Aspen woodlands are woodland or forest communities, dominated by aspen trees with a forb, grass, or shrub understory. Aspen woodlands can also occur within conifer forests.
Limiting Factors and Recommended Approaches
Limiting Factor: Altered Fire Regimes and Encroachment From Juniper and Conifers
Fire suppression has resulted in juniper encroachment and lack of reproduction in aspen.
Carefully reintroduce natural fire regimes using site-appropriate prescriptions, accounting for the area size and vegetation characteristics that affect resiliency and resistance to disturbance. Use mechanical treatment methods (e.g., chipping, cutting for firewood) to control encroaching junipers, recognizing that reintroducing a disturbance regime may be necessary to reinvigorate aspen reproduction. Apply treatments appropriately with respect to season and location.
Limiting Factor: Lack of Reproduction
In addition to fire suppression, overgrazing has limited aspen recruitment. When conditions are over-grazed, aspen will sprout but not grow fully into trees. Cattle and ungulates impact the soil, herbaceous layer, and sprouts.
Limit over-grazing. Use temporary ungulate exclosures to encourage reproduction at high priority sites.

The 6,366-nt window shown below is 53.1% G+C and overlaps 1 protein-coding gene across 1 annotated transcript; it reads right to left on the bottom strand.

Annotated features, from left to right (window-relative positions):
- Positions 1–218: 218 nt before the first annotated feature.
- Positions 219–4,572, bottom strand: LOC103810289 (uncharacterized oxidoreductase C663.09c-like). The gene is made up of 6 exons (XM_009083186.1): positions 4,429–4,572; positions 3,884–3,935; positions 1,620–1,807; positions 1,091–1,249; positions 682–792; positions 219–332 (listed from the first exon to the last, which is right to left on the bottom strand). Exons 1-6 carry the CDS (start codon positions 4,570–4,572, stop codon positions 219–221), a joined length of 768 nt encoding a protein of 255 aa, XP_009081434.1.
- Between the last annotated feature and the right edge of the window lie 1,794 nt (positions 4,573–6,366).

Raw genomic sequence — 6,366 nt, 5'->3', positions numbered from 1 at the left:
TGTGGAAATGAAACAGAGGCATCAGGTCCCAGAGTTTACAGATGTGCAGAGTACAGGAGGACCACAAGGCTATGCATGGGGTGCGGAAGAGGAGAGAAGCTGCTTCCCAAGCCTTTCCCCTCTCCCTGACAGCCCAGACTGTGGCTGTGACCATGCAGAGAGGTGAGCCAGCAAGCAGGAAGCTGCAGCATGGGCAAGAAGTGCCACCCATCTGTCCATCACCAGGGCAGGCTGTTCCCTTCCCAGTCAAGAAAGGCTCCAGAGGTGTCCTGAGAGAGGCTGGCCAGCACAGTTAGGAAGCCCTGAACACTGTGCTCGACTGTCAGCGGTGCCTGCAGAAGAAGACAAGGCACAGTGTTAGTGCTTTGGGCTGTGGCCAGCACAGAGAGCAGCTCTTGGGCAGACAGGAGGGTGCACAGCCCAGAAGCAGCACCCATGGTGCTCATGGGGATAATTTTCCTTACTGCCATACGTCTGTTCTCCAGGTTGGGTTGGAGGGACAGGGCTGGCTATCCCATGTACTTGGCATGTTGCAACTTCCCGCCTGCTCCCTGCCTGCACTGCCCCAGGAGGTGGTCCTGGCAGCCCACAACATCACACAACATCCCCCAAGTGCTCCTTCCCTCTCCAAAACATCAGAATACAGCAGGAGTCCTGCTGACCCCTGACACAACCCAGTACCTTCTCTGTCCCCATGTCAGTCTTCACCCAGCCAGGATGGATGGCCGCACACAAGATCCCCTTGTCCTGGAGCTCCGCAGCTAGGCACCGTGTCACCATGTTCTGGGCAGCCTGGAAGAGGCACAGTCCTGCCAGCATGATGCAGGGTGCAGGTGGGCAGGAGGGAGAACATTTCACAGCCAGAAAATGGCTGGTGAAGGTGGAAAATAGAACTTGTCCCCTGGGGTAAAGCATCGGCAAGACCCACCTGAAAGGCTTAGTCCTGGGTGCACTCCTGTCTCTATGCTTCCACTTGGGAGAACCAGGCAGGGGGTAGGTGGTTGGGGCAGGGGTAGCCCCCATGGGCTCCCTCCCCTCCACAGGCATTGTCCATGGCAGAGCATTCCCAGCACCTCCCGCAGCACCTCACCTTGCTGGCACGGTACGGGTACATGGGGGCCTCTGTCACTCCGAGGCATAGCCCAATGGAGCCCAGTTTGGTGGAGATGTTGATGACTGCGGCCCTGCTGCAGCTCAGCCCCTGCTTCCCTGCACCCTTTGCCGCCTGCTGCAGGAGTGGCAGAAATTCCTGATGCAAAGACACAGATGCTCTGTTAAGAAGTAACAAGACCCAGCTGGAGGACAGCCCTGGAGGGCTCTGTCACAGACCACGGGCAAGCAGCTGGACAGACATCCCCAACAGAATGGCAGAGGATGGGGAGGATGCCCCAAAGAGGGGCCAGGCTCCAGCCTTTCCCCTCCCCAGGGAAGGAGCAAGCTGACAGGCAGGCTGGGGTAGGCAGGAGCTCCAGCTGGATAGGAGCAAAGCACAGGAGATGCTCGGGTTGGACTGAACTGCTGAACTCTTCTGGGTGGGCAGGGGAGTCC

Limiting Factor: Degraded Understories
Invasive plants, introduction of non-native pasture grasses, and historical overgrazing have altered the understory of many aspen stands.
Control invasive plants using site-appropriate methods and reintroduce native bunchgrasses and flowering plants at priority restoration sites.
Limiting Factor: Fragmentation
While some aspen patches naturally occurred in isolated patches, habitat conversion has increased fragmentation and isolation of aspen.
Analyze historical and current aspen distribution at the watershed scale to plan restoration activities that increase connectivity of aspen patches.
Limiting Factor: Mapping Limitations
Current mapping efforts do not adequately document aspen stands due to their small patch size. Lack of adequate maps affects ability to understand size, extent, and spatial placement of aspen, and to restore connectivity of aspen patches at a landscape scale.
Support efforts to map aspen and other important habitats at fine (less than 100 feet pixel) scales.